The Blonde Winter

Do we ever see an indisputably natural blonde 12 Tone True (cool) Winter?

This discussion point crops up at intervals, and can be considered in the light of both experience and theory. Dr Ted, our DA canine colourist, says that while he “never says never”, he has yet to see the genuine article despite the passage of many moons and a client base now numbering in four figures. It’s not for want of looking, especially given the bright hard daylight of Sydney’s Northern Beaches and the wintry nature of so much beachwear and corporate looks, which can turn a walk to the shops into a short study in random Tone spotting.

It goes without saying that draping must always proceed without agenda or prejudice and that we’re always delighted to see ANY of the 12 Tones come through for a given client …. but alas, the short answer is that no True Winter tow-heads have pipped our radar thus far.

There are seven billion people out there, though – so surely it can’t be ruled out?

Blonde Crowd

Well, the first red herring is that most of the adult blondes in our client base here aren’t all that blonde in reality, at least not as they’ve got older, so the link between the presented, modified hair colour and the actual tone beneath can be pretty loose. Plenty of winters lighten or streak their hair, and when you bleach eumelanin – whether by sun and surf or out of a bottle – the lightness/whiteness is achieved via stages of chestnut red/orange as the harsh treatment retools the original pigment base, incidentally imposing a transitional warmth which was never encoded by nature. Just google ‘black to blonde hair processing stages’ and you’ll get the idea.

The scope for confusion, then, starts in the swimming pool or over the bathroom sink, with bleach and processing confounding our sense of what is possible and distracting us out on the street.

This is not to say that there aren’t winters out there who can rock out a toned white-bottle-blonde platinum to striking effect, the all-over equivalent of a Mallen streak,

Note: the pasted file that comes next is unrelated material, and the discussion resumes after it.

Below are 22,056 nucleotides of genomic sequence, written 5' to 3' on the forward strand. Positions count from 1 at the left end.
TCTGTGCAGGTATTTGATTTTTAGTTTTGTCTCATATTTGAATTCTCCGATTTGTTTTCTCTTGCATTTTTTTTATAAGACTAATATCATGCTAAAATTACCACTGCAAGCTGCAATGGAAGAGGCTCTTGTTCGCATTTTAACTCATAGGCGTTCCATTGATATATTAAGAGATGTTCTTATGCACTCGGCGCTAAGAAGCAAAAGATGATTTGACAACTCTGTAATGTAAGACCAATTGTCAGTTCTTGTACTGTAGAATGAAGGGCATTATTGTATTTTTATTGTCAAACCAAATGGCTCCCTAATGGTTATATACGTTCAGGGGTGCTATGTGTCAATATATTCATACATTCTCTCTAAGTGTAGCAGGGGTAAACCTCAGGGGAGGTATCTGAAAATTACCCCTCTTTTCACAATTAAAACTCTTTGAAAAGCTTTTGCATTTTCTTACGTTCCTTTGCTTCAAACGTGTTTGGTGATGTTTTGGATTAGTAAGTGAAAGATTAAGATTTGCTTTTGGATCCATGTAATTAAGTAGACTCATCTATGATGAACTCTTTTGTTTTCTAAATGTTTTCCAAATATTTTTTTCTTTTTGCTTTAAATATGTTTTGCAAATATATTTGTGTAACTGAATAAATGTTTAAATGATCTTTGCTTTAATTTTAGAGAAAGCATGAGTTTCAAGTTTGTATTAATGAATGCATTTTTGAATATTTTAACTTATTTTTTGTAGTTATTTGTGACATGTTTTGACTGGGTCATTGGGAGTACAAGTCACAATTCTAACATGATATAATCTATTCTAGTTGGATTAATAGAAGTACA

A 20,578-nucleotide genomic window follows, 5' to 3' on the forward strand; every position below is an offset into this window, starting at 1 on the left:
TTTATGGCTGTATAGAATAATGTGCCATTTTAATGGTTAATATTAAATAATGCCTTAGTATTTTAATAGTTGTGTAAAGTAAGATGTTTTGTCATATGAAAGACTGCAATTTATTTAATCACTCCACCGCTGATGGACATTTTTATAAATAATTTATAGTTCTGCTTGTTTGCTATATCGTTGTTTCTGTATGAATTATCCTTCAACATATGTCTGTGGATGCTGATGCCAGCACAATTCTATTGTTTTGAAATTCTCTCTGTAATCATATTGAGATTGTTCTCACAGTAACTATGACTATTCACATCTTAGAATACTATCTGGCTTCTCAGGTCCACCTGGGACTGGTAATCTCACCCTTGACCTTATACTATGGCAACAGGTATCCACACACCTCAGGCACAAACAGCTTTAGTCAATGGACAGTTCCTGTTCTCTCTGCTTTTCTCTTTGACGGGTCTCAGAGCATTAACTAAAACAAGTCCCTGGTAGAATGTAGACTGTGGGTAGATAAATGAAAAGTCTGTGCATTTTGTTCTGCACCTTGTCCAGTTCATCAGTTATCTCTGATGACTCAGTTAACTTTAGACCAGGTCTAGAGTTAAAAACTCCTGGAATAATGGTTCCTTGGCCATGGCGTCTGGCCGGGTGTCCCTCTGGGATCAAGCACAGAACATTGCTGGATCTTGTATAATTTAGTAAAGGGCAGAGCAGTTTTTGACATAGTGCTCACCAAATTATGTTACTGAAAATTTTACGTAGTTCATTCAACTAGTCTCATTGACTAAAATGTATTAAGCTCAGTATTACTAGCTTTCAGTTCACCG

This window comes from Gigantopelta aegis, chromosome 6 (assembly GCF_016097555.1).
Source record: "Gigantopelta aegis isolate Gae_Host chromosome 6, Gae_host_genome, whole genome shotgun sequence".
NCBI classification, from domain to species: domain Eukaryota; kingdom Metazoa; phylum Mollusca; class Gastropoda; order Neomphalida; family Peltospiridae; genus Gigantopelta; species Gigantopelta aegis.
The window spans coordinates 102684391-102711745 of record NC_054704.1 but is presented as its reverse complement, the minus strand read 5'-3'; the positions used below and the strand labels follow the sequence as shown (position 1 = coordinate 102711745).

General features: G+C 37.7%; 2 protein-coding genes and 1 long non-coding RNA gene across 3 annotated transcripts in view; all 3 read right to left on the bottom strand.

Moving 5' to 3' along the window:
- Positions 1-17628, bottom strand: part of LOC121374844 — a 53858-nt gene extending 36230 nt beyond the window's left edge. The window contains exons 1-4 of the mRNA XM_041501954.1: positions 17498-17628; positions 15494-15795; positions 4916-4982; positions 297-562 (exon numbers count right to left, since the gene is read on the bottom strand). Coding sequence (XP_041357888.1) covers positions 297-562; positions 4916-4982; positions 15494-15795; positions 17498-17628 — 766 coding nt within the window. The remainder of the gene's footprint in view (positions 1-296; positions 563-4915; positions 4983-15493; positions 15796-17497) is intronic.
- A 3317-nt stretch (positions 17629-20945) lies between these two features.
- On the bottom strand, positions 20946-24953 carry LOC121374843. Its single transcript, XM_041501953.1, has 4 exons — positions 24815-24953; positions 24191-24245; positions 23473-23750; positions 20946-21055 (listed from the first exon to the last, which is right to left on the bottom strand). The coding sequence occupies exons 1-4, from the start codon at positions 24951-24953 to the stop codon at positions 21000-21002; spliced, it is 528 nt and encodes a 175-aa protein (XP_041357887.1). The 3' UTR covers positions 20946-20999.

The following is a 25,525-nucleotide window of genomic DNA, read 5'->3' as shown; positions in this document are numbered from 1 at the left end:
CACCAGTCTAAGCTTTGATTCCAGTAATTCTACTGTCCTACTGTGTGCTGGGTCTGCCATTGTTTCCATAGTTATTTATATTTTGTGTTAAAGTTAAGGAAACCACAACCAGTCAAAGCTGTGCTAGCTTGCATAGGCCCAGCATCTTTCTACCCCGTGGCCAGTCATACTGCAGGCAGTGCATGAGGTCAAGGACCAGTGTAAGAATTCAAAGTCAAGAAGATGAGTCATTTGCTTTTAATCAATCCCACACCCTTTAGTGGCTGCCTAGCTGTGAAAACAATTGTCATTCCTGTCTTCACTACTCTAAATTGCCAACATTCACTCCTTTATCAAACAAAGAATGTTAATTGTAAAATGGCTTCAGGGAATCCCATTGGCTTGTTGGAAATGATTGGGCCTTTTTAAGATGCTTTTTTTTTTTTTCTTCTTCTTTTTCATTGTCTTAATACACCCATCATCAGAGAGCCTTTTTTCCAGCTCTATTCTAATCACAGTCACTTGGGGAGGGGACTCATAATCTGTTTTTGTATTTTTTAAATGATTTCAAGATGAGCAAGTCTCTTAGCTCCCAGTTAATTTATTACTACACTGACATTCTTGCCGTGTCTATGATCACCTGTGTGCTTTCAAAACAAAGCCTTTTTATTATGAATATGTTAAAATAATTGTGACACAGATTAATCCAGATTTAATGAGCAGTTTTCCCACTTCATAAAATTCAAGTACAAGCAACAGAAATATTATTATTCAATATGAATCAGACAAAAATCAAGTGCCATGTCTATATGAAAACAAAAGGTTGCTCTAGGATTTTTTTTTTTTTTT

Mallen Streak

and in so much as this works, it is probably because they are running an early simulation of the low-to-high value switch that will happen as their hair naturally greys and whitens, a reverse of the usual covering-grey process, but don’t be fooled. Their adult original hair pigmentation is what it is, and the chemical camouflage job doesn’t alter the foundation.

Further, colour theory and the position of the tonal ranges in colour space tells us that a confirmed true-blonde TW sighting is improbable, particularly when we consider the typical western-European range of natural blondes/blonds seen on the streets around Sydney, with their natural hair darkening to some extent with age. Winter colouring by definition and demonstration extends to the polar extremes, running considerably darker and/or lighter/whiter than the mid-range values and softer chroma that the average adult with native blond/blonde colouring tends to encompass, while the lightest blondes are overwhelmed by winter darkness and chroma. Where does darker blonde hair shade into brown or dark ash? That’s a whole different debate, but the important thing is that we are in mid-value territory, given that we are debating it. The other point here is that very light straw or strawberry blonde hair implies some degree of warmth or neutrality, and not true coolness, and hair, skin and eyes will always be congruent, because “beauty presents as one unified whole.”